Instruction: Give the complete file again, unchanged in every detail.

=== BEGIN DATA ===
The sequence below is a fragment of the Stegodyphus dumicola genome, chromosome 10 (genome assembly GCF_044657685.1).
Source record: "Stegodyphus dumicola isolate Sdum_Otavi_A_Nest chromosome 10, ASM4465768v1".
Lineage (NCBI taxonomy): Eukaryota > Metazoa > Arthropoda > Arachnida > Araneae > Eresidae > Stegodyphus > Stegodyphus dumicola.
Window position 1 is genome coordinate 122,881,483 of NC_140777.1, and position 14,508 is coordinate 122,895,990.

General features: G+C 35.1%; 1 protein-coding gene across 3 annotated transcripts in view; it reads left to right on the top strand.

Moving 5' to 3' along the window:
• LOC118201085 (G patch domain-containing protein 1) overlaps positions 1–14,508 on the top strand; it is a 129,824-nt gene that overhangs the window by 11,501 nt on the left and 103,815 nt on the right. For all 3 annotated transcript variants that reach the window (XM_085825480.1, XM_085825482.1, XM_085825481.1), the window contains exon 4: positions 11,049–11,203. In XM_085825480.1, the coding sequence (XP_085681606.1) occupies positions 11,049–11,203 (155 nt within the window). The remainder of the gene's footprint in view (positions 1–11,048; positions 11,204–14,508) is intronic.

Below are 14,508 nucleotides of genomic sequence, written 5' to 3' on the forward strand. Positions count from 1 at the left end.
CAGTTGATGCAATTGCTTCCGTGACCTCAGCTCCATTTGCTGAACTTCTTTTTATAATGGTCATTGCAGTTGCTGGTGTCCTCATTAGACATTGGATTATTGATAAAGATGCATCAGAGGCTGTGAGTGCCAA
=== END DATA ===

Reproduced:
The sequence below is a fragment of the Stegodyphus dumicola genome, chromosome 10 (genome assembly GCF_044657685.1).
Source record: "Stegodyphus dumicola isolate Sdum_Otavi_A_Nest chromosome 10, ASM4465768v1".
Lineage (NCBI taxonomy): Eukaryota > Metazoa > Arthropoda > Arachnida > Araneae > Eresidae > Stegodyphus > Stegodyphus dumicola.
Window position 1 is genome coordinate 122,881,483 of NC_140777.1, and position 14,508 is coordinate 122,895,990.

General features: G+C 35.1%; 1 protein-coding gene across 3 annotated transcripts in view; it reads left to right on the top strand.

Moving 5' to 3' along the window:
• LOC118201085 (G patch domain-containing protein 1) overlaps positions 1–14,508 on the top strand; it is a 129,824-nt gene that overhangs the window by 11,501 nt on the left and 103,815 nt on the right. For all 3 annotated transcript variants that reach the window (XM_085825480.1, XM_085825482.1, XM_085825481.1), the window contains exon 4: positions 11,049–11,203. In XM_085825480.1, the coding sequence (XP_085681606.1) occupies positions 11,049–11,203 (155 nt within the window). The remainder of the gene's footprint in view (positions 1–11,048; positions 11,204–14,508) is intronic.

Below are 14,508 nucleotides of genomic sequence, written 5' to 3' on the forward strand. Positions count from 1 at the left end.
CAGTTGATGCAATTGCTTCCGTGACCTCAGCTCCATTTGCTGAACTTCTTTTTATAATGGTCATTGCAGTTGCTGGTGTCCTCATTAGACATTGGATTATTGATAAAGATGCATCAGAGGCTGTGAGTGCCAA